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Scott Powers

John Newstreet raises $30,000 in early days of HD 44 special election race

Republican candidate John Newstreet‘s campaign is reporting that it has raised more than $30,000 in the first 11 days since he announced his run for the open seat in Florida House District 44.

Newstreet is reporting a total of $30,576 through the end of May in a news release, though neither he nor the other candidates in that race have to file anything with the state until July 6, more than a week after ballots are sent to military and overseas voters, because of the timetables assigned to the special election.

The Republican primary is set for August 15 to fill the seat vacated by Eric Eisnaugle. Newstreet, an executive with the Kissimmee chamber of commerce, will face former Winter Garden Commissioner Bobby Olszewski, businessman Bruno Portigliatti, and Dr. Usha Jain. There is one Democrat running, businessman Paul Chandler.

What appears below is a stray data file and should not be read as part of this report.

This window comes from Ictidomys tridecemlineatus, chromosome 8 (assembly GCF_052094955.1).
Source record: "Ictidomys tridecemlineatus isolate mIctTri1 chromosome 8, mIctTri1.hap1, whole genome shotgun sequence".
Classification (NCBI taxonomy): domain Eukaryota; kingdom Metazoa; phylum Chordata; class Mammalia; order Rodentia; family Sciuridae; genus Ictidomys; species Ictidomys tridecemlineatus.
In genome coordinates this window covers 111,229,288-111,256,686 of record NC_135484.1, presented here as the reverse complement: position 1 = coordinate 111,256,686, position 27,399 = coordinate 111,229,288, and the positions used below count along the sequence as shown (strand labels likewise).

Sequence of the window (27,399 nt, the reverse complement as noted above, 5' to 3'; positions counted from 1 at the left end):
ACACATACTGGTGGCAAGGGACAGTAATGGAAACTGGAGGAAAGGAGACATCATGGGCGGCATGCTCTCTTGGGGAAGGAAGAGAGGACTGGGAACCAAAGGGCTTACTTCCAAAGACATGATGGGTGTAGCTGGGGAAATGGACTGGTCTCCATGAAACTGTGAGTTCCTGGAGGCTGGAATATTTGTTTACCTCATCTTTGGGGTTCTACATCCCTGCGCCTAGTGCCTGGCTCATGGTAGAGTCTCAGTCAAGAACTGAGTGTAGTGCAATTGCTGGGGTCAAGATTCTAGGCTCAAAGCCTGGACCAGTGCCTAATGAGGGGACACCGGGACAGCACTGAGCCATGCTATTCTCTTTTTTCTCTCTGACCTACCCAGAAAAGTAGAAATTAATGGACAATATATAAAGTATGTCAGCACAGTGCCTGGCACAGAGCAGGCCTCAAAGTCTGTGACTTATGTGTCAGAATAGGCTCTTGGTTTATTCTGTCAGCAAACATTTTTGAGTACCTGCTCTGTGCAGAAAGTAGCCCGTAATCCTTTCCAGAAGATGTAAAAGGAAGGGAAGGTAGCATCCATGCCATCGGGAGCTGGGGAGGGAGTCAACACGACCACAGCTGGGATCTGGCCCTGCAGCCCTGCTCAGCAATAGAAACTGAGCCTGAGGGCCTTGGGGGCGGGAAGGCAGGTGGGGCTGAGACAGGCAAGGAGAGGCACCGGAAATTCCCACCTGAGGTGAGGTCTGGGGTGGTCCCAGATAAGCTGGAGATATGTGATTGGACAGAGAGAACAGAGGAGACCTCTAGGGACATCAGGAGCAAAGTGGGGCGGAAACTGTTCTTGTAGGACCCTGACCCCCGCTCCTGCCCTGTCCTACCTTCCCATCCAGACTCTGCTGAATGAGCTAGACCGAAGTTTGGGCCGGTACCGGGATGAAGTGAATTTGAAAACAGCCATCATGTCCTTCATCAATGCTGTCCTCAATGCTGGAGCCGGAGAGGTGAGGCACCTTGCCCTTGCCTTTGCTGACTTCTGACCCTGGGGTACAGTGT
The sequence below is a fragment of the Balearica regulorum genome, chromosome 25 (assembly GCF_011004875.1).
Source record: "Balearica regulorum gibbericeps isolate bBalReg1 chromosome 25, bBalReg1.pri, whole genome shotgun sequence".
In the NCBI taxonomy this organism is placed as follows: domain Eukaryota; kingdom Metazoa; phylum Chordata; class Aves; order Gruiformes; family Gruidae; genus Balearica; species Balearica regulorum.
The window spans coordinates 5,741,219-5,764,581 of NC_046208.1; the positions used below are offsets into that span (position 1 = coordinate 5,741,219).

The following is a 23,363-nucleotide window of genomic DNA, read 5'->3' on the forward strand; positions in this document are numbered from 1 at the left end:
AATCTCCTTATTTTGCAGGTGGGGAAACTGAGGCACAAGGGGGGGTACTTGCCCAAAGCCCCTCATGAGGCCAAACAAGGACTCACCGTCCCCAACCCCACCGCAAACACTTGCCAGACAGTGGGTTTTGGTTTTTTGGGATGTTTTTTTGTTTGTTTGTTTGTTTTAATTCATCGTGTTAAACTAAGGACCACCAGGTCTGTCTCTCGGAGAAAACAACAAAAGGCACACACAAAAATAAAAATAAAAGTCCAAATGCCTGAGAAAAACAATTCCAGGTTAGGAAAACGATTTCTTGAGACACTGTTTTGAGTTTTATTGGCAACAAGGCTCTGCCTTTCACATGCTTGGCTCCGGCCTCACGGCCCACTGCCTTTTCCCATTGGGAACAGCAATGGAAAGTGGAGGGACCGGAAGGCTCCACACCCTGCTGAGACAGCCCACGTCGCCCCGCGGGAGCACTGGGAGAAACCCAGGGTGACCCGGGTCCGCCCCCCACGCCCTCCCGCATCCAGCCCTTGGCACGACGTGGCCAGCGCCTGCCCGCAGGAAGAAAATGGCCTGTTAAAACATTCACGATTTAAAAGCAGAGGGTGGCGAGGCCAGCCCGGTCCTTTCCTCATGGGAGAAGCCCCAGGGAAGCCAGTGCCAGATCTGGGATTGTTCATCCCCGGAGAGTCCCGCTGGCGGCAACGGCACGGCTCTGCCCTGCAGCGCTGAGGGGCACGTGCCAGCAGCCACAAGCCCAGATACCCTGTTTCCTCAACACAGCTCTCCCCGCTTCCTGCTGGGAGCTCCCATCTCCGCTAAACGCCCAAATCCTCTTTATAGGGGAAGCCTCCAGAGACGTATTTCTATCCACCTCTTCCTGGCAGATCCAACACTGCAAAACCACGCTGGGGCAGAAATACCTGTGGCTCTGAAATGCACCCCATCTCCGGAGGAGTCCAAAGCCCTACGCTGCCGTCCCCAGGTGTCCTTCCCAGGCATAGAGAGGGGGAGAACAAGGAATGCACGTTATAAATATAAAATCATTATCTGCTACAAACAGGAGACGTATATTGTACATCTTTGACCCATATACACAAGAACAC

“I’m honored and humbled by the support I have received since announcing my candidacy,” Newstreet stated in the release. “As a first-time candidate, it is encouraging to know so many neighbors, friends, and leaders in District 44 are excited to support me to represent our community.”

Newstreet declared he finds it “unacceptable” that the state is not requiring financial reports until after the first absentee ballots go out. He said he is releasing his May numbers to remain transparent to voters, and he challenged his other opponents to do likewise.

“The legislature was very clear when they passed strict reporting dates in 2013 to provide transparency in elections,” Newstreet stated. “While not required, I believe we have a solemn duty to follow the intent of the law, even if it is not required.

“Any honorable candidate should release their May campaign reports as well,” he added. “We cannot keep voters in the dark in this election.”

Did Republican state and national leaders mail in their Pulse appearances?